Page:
(CNN) -- A political crisis in Honduras escalated Thursday as a defiant President Jose Manuel Zelaya Rosales, followed by hundreds of supporters, led a loud but peaceful protest to a military base in order to personally take possession of thousands of ballots to be used in a contested referendum Sunday.
President Manuel Zelaya Rosales, middle, reviews troops with Gen. Romeo Vasquez Velasquez, right, in 2008.
Zelaya, a leftist elected in 2005, suddenly found himself pitted against the other branches of government and military leaders over the issue of the referendum.
The referendum at the center of the storm asks voters to place a measure on November's ballot that would allow the formation of a constitutional assembly that could modify the nation's charter to allow the president to run for another term.
Zelaya, whose four-year term ends in January 2010, cannot run for re-election.
The Hondurans Supreme Court had ruled the referendum illegal, and Congress and the top military brass agreed, but Zelaya remained steadfast.
"Sunday's referendum will not be stopped," Zelaya said at the entrance of the military base where boxes of ballots were removed from storage and put into trucks to be taken to the presidential palace. Moving the ballots prevented them from being voided or destroyed to comply with the court's ruling of the illegality of the vote.
Zelaya and his supporters braved an overcast and rainy day and sang the national anthem as the cardboard boxes filled with ballots were moved out of storage.
"We have the right to vote and the right to organize," Zelaya said. "The military should rectify their position in favor of the people and ignore the extortion of the elite."
The protest was the latest in a day of developments that have created a political crisis in a country where some 70 percent of the population lives in poverty.
Earlier Thursday, the Supreme Court ordered that the military's top commander be returned to his job immediately, a little more than 12 hours after Zelaya fired the general for saying the armed forces would not support the referendum.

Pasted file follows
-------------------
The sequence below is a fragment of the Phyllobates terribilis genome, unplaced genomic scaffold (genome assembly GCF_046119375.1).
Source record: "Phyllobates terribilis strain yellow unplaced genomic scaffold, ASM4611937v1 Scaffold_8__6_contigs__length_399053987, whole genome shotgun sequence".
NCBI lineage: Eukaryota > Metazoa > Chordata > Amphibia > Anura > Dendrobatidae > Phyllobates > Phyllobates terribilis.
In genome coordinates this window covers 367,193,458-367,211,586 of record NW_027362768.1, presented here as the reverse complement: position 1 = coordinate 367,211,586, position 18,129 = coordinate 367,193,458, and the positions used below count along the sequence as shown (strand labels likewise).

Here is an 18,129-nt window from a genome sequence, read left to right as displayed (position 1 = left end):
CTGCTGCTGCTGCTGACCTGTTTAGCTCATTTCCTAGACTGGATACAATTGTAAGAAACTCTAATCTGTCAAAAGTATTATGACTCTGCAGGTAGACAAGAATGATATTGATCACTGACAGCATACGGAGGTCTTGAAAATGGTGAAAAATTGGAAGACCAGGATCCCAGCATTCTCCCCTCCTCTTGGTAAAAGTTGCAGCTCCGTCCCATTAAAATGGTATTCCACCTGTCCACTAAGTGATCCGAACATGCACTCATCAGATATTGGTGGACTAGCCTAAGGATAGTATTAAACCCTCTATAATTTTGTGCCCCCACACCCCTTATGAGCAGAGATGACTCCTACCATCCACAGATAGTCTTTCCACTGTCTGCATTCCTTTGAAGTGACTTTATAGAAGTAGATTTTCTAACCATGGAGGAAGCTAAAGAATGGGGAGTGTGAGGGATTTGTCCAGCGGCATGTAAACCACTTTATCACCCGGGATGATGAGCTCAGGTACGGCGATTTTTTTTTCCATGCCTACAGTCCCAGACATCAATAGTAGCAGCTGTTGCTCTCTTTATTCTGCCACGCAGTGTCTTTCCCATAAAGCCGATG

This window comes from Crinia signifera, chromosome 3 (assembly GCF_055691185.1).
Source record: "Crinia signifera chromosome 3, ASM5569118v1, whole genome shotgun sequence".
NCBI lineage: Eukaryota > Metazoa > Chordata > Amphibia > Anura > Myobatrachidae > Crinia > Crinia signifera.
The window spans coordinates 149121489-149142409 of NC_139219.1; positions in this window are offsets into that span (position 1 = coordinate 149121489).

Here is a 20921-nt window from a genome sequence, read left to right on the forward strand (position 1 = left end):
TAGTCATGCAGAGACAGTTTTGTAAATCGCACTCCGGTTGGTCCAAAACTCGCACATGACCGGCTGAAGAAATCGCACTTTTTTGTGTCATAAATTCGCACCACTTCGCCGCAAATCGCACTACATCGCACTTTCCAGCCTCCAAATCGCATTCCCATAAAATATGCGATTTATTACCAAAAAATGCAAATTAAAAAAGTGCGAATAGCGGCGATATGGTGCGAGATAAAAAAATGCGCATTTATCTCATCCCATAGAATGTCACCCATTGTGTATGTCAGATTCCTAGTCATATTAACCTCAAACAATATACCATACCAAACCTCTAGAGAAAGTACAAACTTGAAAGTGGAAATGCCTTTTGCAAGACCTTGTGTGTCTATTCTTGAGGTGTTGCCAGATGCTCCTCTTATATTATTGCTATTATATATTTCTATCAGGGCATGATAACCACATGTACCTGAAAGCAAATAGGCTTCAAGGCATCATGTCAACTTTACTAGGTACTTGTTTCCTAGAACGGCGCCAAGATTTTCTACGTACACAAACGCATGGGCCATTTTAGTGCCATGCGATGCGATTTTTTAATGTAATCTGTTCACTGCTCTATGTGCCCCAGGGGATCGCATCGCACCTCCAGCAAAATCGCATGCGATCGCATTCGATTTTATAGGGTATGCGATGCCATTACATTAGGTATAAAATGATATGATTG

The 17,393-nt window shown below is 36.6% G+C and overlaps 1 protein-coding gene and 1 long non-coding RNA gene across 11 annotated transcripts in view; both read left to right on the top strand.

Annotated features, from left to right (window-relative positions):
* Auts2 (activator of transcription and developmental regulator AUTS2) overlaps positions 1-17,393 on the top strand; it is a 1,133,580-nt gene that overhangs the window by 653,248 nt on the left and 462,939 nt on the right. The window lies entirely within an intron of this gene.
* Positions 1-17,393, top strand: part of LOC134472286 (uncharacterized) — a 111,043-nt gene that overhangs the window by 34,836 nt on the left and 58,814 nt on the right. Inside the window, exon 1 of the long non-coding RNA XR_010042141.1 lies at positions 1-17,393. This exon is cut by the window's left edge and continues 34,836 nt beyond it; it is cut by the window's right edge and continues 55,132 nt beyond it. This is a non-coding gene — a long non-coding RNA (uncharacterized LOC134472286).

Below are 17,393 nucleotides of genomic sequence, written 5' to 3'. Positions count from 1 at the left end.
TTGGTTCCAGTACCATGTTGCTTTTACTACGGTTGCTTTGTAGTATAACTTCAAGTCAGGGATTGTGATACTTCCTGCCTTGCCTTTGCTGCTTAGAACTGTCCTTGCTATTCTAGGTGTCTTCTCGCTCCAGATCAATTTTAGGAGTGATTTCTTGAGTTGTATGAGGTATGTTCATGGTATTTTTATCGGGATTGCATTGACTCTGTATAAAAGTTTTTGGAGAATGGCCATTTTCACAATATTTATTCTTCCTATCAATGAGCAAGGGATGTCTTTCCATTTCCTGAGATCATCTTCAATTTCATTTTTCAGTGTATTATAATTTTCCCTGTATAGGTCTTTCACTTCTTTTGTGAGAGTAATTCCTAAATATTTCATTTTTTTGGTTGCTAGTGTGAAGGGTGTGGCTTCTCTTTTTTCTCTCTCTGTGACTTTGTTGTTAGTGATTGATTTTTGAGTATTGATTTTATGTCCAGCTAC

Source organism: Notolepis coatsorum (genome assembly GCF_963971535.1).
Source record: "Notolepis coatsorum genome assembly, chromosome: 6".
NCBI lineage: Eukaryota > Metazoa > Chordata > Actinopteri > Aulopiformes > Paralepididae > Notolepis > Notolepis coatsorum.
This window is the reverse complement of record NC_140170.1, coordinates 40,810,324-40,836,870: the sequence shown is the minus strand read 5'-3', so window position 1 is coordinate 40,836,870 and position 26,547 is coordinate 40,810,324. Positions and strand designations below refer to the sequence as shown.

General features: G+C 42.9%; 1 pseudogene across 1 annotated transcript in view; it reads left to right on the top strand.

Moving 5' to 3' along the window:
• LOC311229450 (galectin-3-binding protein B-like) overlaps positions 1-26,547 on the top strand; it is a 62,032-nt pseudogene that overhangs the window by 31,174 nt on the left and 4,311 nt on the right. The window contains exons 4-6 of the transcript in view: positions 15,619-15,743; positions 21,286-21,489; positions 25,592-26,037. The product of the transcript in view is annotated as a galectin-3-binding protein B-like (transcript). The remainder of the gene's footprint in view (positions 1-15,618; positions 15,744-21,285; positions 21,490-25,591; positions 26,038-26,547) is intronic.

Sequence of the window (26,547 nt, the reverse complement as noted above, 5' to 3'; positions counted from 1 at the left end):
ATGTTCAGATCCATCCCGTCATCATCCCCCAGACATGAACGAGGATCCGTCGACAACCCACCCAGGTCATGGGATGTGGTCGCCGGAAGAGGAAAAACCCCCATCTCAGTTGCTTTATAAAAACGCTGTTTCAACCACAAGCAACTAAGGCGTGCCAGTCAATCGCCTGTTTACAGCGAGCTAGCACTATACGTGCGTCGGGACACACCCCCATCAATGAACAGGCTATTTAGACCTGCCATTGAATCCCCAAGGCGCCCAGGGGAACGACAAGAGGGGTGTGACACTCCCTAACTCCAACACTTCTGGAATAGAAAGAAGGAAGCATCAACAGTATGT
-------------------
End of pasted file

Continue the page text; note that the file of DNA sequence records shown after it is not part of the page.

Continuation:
Gen. Romeo Vasquez Velasquez had said the military was caught in a difficult position because the Supreme Court had ruled earlier that the referendum is illegal, but Zelaya was going ahead with the vote and instructed the armed forces to provide security.
The heads of the army, navy and air force had resigned to show their support for Vasquez.
Zelaya referred to the court as the "Supreme Court of Injustice" after their ruling.
The court ruled 5-0 that Zelaya violated the general's constitutional rights by firing him without cause, said magistrate Rosalina Cruz.
Also on Thursday, the National Congress convened an emergency session at which many members lauded Vasquez and the military, calling them "heroes."
The general's firing was arbitrary, many members said.
The president of the Congress, Roberto Micheletti, said the assembly unconditionally supports the armed forces for respecting the constitution, news reports said.
In another blow for Zelaya, the Supreme Electoral Tribunal said Thursday the referendum is illegal.
The military chief had said after he was fired that he respected the president's decision to dismiss him but could not violate a Supreme Court order last week that prohibited the military from supporting the referendum.
"We are soldiers and we have to comply with our responsibilities," Vasquez said early Thursday.
"We are not afraid of any judge," he said. "We are only afraid of the judge of history."
Zelaya said he would ask the Organization of American States to investigate the "crisis," which he said was being perpetrated by people who want to hurt democracy in Honduras.
Congress passed a law Tuesday night that would prohibit a referendum 180 days before or after the planned November general election. Under that law, Sunday's referendum could not be held.
Politicians huddled Thursday as tension gripped the nation. Rumors of a coup had been circulating for days, heightened Wednesday when the armed forces were placed on high alert and held training exercises to prepare for civil disturbances and urban warfare, news reports said.
There were no signs of any military intervention Thursday, though.
David Matamoros, a member of the nation's Supreme Electoral Tribunal, said on CNN affiliate Televicentro that the election panel supports the military's action.
The military ruled Honduras for 25 years, until a democratically elected civilian government came to power in 1982.
Zelaya narrowly won the presidency on November 27, 2005, garnering 49.8 percent of the vote to 46.1 percent for Porfirio "Pepe" Lobo.
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